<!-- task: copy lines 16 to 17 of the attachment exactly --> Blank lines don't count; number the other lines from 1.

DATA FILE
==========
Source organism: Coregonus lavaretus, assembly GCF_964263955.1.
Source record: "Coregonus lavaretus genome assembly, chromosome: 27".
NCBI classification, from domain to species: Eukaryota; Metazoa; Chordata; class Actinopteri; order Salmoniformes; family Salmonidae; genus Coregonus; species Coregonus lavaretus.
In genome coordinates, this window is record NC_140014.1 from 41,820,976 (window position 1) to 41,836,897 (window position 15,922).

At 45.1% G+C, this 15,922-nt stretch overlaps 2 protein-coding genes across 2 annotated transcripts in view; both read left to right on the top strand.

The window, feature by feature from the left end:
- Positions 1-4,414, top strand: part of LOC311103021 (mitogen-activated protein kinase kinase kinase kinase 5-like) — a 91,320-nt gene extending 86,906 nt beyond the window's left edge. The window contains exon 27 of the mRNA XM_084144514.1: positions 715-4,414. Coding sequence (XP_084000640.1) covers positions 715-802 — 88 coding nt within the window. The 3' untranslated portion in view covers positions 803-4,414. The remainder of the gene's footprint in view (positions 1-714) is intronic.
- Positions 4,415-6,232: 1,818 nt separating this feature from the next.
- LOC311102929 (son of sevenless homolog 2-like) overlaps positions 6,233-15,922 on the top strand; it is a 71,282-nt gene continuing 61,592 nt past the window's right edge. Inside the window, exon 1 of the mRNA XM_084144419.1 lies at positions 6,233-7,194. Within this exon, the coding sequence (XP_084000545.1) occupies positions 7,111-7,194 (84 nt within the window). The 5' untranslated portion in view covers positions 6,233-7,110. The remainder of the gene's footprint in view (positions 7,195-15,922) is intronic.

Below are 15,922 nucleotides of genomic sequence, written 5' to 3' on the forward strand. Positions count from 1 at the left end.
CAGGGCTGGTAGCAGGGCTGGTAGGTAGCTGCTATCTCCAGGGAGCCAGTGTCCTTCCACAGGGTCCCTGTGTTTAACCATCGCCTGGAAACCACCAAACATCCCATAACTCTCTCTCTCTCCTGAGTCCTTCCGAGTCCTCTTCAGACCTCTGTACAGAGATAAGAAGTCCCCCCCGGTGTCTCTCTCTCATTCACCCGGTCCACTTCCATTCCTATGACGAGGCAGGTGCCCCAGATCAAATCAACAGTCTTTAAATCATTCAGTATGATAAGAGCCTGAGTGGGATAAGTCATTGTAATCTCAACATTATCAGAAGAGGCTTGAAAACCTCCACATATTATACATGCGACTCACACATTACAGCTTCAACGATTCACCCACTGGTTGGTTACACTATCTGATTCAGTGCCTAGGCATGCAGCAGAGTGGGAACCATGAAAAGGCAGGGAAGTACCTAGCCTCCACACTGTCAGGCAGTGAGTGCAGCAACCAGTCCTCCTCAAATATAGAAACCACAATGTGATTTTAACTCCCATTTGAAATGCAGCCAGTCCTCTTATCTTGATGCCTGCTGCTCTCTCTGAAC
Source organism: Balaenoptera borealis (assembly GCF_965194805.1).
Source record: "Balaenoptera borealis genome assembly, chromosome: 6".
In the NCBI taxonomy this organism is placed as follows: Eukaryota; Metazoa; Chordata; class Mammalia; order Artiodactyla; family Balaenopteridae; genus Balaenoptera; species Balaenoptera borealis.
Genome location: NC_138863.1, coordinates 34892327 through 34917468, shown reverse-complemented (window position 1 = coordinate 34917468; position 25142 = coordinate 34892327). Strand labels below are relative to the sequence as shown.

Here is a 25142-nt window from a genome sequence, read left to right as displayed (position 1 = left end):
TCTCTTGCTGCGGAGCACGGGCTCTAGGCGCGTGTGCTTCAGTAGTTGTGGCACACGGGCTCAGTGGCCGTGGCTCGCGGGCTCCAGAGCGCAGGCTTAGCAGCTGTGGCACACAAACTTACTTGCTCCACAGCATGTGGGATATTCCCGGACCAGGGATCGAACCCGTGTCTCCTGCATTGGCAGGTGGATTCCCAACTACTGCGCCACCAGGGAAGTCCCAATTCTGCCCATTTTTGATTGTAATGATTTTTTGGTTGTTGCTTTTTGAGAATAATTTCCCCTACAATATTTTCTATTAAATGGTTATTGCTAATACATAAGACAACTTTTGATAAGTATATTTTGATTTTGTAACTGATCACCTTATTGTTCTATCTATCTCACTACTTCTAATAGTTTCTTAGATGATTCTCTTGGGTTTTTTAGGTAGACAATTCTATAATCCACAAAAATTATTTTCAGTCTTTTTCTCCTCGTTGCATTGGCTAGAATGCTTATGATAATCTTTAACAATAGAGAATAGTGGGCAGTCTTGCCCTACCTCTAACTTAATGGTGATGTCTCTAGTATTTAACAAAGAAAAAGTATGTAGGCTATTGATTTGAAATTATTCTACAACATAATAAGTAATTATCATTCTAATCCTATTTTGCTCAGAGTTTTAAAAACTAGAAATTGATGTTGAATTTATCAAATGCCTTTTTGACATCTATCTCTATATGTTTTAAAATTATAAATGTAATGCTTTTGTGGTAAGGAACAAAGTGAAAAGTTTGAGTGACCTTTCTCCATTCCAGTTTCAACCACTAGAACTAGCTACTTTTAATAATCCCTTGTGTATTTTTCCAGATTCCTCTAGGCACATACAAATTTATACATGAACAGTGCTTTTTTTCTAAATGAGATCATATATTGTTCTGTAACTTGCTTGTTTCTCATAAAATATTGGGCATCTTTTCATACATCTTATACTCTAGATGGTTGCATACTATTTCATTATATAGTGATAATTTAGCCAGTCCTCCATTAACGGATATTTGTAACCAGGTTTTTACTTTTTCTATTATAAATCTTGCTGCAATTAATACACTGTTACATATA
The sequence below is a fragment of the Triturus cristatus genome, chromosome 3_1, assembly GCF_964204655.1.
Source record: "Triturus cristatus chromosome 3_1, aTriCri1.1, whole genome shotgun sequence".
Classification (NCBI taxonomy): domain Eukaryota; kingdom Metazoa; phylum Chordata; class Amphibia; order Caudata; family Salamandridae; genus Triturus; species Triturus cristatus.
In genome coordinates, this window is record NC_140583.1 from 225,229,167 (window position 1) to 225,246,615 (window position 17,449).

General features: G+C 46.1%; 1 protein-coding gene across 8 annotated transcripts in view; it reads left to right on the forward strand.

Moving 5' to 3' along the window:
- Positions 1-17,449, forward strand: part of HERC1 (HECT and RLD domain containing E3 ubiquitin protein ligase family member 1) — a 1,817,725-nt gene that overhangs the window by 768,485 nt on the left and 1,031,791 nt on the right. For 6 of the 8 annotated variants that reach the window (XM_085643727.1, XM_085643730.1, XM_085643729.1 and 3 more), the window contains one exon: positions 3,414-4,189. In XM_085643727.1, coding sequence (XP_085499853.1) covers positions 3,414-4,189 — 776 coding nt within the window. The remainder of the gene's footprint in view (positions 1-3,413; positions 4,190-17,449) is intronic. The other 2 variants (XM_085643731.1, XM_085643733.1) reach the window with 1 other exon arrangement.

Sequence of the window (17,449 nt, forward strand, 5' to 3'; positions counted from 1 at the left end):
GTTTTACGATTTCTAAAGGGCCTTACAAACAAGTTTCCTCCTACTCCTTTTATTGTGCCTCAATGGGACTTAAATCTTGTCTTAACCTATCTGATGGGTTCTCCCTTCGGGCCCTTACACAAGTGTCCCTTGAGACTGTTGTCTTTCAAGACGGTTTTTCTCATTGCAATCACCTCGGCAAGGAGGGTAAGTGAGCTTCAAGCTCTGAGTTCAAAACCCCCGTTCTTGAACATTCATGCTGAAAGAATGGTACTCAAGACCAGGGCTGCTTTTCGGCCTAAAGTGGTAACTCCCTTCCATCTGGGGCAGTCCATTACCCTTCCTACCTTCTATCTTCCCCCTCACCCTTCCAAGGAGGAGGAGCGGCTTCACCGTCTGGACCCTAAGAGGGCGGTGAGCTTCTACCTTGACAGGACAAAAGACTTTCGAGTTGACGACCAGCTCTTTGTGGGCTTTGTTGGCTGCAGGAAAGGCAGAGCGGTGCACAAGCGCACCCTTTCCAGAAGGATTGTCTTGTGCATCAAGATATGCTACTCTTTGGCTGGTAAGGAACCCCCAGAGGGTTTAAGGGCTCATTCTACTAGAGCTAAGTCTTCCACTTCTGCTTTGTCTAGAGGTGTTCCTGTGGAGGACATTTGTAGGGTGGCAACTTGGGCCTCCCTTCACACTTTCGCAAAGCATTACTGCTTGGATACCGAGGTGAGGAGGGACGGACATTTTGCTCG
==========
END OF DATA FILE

Here is a 25142-nt window from a genome sequence, read left to right as displayed (position 1 = left end):
TCTCTTGCTGCGGAGCACGGGCTCTAGGCGCGTGTGCTTCAGTAGTTGTGGCACACGGGCTCAGTGGCCGTGGCTCGCGGGCTCCAGAGCGCAGGCTTAGCAGCTGTGGCACACAAACTTACTTGCTCCACAGCATGTGGGATATTCCCGGACCAGGGATCGAACCCGTGTCTCCTGCATTGGCAGGTGGATTCCCAACTACTGCGCCACCAGGGAAGTCCCAATTCTGCCCATTTTTGATTGTAATGATTTTTTGGTTGTTGCTTTTTGAGAATAATTTCCCCTACAATATTTTCTATTAAATGGTTATTGCTAATACATAAGACAACTTTTGATAAGTATATTTTGATTTTGTAACTGATCACCTTATTGTTCTATCTATCTCACTACTTCTAATAGTTTCTTAGATGATTCTCTTGGGTTTTTTAGGTAGACAATTCTATAATCCACAAAAATTATTTTCAGTCTTTTTCTCCTCGTTGCATTGGCTAGAATGCTTATGATAATCTTTAACAATAGAGAATAGTGGGCAGTCTTGCCCTACCTCTAACTTAATGGTGATGTCTCTAGTATTTAACAAAGAAAAAGTATGTAGGCTATTGATTTGAAATTATTCTACAACATAATAAGTAATTATCATTCTAATCCTATTTTGCTCAGAGTTTTAAAAACTAGAAATTGATGTTGAATTTATCAAATGCCTTTTTGACATCTATCTCTATATGTTTTAAAATTATAAATGTAATGCTTTTGTGGTAAGGAACAAAGTGAAAAGTTTGAGTGACCTTTCTCCATTCCAGTTTCAACCACTAGAACTAGCTACTTTTAATAATCCCTTGTGTATTTTTCCAGATTCCTCTAGGCACATACAAATTTATACATGAACAGTGCTTTTTTTCTAAATGAGATCATATATTGTTCTGTAACTTGCTTGTTTCTCATAAAATATTGGGCATCTTTTCATACATCTTATACTCTAGATGGTTGCATACTATTTCATTATATAGTGATAATTTAGCCAGTCCTCCATTAACGGATATTTGTAACCAGGTTTTTACTTTTTCTATTATAAATCTTGCTGCAATTAATACACTGTTACATATA